FIG. 6 depicts the assembly after the dichroic filter material 24 has been deposited upon the wafer. Significantly, said filter material 24 is evaporated onto the wafer by a “cold process.” More particularly, filter material 24 is deposited by alternating non quarterwave high low index stacks via electron beam deposition with ion assist specific for each color bandpass. Quarterwave high low index stacks are of minimal effectiveness, because they produce a filter that is unacceptably thick. It has been experimentally shown that alternating non quarterwave stacks such as silicon dioxide can be deposited at a rate of about 2 to 15 angstroms per second and titanium oxide can be deposited at a rate of about 1 to 15 angstroms per second. Studies have also shown that different materials may be substituted for the ones used pending the design parameters needed to be achieved. The ion gun should be set at a gas flow of about 18 sccm (standard cubic centimeters per minute). A current of about 1.75 amps and a voltage of about 75 volts should be applied to the anode of the ion gun. The emission rate should be about 2.00 amps. All of these values can vary by about twenty percent (20%). Empirical studies might hereafter determine different ideal settings for the ion gun, and such ideal settings are within the scope of this invention.
It is critical to note the space in FIG. 6 created by undercut 20 since this area is not filled up filter material 24. The electron beam deposition described above produces filter material 24 with vertical, i.e., ninety degree walls.
As the process depicted in FIG. 5 is underway, the optical filter material is simultaneously deposited on another substrate to create what is known in the art as a “witness sample.” The witness sample is inspected on a spectrophotometer; it is not patterned with images. The data thereby collected is interfaced with a suitable software program designed to interpolate the data to the CIE colormetric scale. A lot traveler is then marked with the observed color coordinates on the CIE chart.
A suitable stripper, i.e., a photoresist remover such as acetone, is then employed to produce the assembly 30 depicted in FIG. 8. Preferably, the wafer is soaked in acetone with agitation; this swells the photoresist 16 and removes it.
The resulting structure of one item of filter material is depicted in FIG. 9 as at 32, and in FIG. 7, as 24. It should be understood that a plurality of filter material members 24, all having a common color, are manufactured simultaneously by following the steps disclosed herein. As shown in FIG. 7, after all of the filter material members 24 of a first color have been deposited onto wafer 12, in spaced apart relation to one another as indicated in FIG. 7, the spaces are then filled by repeating the novel process a second time with filter material 24 of a second color, and by then repeating the novel process a third time with a third color. Thus, FIG. 11 depicts a finished wafer.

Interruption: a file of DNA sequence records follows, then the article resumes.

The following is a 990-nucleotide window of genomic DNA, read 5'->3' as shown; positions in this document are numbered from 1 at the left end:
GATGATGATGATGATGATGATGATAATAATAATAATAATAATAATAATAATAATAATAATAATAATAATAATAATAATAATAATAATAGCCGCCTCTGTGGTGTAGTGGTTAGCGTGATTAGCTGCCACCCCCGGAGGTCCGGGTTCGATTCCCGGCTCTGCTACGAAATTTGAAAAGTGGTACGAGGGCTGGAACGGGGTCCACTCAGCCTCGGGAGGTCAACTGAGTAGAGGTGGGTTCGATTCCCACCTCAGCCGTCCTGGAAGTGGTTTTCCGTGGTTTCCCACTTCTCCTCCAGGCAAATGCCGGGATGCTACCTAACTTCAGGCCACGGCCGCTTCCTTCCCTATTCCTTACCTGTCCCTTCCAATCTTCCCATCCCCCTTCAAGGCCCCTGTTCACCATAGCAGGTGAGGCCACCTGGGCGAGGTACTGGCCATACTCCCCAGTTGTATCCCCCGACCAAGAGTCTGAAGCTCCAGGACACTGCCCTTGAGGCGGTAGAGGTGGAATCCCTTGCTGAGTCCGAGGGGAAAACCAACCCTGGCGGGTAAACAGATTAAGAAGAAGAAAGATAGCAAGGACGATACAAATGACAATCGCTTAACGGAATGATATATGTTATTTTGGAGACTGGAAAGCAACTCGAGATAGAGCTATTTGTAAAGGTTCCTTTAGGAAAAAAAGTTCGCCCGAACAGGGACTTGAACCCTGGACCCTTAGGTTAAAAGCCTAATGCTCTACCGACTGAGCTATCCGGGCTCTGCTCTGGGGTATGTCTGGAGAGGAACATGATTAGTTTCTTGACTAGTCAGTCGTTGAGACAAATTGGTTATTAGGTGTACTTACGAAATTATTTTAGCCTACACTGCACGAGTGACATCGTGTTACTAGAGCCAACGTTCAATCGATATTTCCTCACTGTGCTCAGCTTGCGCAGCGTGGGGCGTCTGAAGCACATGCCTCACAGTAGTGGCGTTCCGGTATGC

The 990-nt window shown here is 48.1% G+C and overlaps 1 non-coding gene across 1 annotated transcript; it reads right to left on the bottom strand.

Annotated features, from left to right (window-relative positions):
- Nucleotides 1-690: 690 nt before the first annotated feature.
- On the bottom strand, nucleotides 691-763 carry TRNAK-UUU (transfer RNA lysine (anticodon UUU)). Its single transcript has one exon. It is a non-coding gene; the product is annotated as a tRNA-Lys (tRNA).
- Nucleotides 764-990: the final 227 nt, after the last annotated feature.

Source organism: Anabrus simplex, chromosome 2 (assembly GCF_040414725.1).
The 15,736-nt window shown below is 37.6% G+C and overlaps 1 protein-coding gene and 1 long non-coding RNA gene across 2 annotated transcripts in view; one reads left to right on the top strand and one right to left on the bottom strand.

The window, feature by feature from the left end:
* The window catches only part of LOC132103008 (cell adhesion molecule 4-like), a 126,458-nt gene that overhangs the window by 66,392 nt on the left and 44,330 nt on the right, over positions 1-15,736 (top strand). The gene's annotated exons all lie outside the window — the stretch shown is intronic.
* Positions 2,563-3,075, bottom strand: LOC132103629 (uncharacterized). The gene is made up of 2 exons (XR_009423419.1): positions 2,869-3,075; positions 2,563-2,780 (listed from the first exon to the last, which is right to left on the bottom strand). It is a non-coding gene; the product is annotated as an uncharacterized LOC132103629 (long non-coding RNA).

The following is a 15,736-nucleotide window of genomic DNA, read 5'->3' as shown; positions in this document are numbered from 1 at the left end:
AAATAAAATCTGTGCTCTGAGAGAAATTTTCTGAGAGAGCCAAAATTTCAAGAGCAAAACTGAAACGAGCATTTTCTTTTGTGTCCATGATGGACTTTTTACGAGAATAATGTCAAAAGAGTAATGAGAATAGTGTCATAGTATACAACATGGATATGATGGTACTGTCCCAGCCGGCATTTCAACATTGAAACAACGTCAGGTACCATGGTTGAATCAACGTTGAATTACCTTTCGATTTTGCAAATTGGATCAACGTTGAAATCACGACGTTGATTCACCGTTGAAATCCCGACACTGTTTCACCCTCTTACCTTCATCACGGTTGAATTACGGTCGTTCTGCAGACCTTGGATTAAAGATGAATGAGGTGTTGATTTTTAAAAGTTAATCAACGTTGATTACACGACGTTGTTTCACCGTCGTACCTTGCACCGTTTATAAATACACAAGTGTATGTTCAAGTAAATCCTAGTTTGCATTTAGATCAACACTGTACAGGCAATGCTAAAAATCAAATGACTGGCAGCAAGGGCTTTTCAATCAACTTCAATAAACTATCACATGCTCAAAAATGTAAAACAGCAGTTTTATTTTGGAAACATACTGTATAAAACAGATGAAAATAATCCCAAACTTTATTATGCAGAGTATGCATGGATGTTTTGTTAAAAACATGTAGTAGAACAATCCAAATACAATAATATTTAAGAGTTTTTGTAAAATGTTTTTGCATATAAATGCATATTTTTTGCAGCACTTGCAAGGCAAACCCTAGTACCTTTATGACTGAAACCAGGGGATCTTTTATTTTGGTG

Note the sharply defined edges of the optical filter 24. Just as importantly, filter material 24 has a thickness of approximately 1.4 microns, i.e., about one-fourth as thick as conventionally manufactured filters. It is virtually impossible to produce a filter having such sharply defined edges when following the steps of the conventional etching method described earlier.
The basic color filter unit depicted in FIG. 9 will have a blue, red, or green color and when the novel process is finished, will be flanked by similar units of filters having one of said primary colors. FIG. 10 depicts a three color matrix 34. Significantly, it is a simple matter to construct additional dichroic filter units 24 contiguous to the unit first manufactured by following the steps disclosed above. Each unit will have sharply defined edges and uniform thickness.
In the preferred embodiment the characteristics of the filters produced are determined from generally accepted standard spectral functions such as the CIE color functions, the photopic response of the human eye, industry specific definitions of color, or any spectrally defined functions such as the definitions for UVA, UVB and UVC radiation. Alternatively, the filters may be defined for specific applications involving the detection of chemicals, or the estimation of parameters that may be related to chemical composition by using conventional chemometric modeling of conventional spectroscopy data of the compounds or parameters of interest.